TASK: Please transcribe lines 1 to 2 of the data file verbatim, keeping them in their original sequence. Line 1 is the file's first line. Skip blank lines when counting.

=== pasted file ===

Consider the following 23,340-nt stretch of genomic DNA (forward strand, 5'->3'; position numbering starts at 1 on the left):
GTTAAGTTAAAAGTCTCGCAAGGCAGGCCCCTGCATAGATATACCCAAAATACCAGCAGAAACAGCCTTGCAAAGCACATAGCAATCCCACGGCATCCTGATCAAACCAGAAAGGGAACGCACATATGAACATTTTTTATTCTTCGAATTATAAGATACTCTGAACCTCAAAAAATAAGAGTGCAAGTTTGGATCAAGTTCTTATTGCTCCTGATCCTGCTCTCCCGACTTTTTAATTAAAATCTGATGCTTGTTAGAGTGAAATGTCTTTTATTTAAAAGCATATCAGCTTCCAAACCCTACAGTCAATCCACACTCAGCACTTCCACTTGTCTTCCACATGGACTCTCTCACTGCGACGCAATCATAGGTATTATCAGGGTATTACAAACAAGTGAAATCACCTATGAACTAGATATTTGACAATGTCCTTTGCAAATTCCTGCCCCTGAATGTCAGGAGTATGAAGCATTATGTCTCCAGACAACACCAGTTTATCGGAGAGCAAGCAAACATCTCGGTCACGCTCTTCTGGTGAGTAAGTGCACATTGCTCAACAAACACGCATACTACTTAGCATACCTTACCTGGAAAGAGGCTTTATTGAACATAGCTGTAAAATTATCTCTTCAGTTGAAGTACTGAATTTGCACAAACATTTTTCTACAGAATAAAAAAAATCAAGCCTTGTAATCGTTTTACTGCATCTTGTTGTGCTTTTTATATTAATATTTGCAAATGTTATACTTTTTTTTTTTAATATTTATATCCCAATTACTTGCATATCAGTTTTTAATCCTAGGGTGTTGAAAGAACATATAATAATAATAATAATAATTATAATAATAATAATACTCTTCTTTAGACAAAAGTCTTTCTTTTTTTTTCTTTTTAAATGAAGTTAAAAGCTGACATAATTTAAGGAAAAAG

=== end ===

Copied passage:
Consider the following 23,340-nt stretch of genomic DNA (forward strand, 5'->3'; position numbering starts at 1 on the left):
GTTAAGTTAAAAGTCTCGCAAGGCAGGCCCCTGCATAGATATACCCAAAATACCAGCAGAAACAGCCTTGCAAAGCACATAGCAATCCCACGGCATCCTGATCAAACCAGAAAGGGAACGCACATATGAACATTTTTTATTCTTCGAATTATAAGATACTCTGAACCTCAAAAAATAAGAGTGCAAGTTTGGATCAAGTTCTTATTGCTCCTGATCCTGCTCTCCCGACTTTTTAATTAAAATCTGATGCTTGTTAGAGTGAAATGTCTTTTATTTAAAAGCATATCAGCTTCCAAACCCTACAGTCAATCCACACTCAGCACTTCCACTTGTCTTCCACATGGACTCTCTCACTGCGACGCAATCATAGGTATTATCAGGGTATTACAAACAAGTGAAATCACCTATGAACTAGATATTTGACAATGTCCTTTGCAAATTCCTGCCCCTGAATGTCAGGAGTATGAAGCATTATGTCTCCAGACAACACCAGTTTATCGGAGAGCAAGCAAACATCTCGGTCACGCTCTTCTGGTGAGTAAGTGCACATTGCTCAACAAACACGCATACTACTTAGCATACCTTACCTGGAAAGAGGCTTTATTGAACATAGCTGTAAAATTATCTCTTCAGTTGAAGTACTGAATTTGCACAAACATTTTTCTACAGAATAAAAAAAATCAAGCCTTGTAATCGTTTTACTGCATCTTGTTGTGCTTTTTATATTAATATTTGCAAATGTTATACTTTTTTTTTTTAATATTTATATCCCAATTACTTGCATATCAGTTTTTAATCCTAGGGTGTTGAAAGAACATATAATAATAATAATAATAATTATAATAATAATAATACTCTTCTTTAGACAAAAGTCTTTCTTTTTTTTTCTTTTTAAATGAAGTTAAAAGCTGACATAATTTAAGGAAAAAG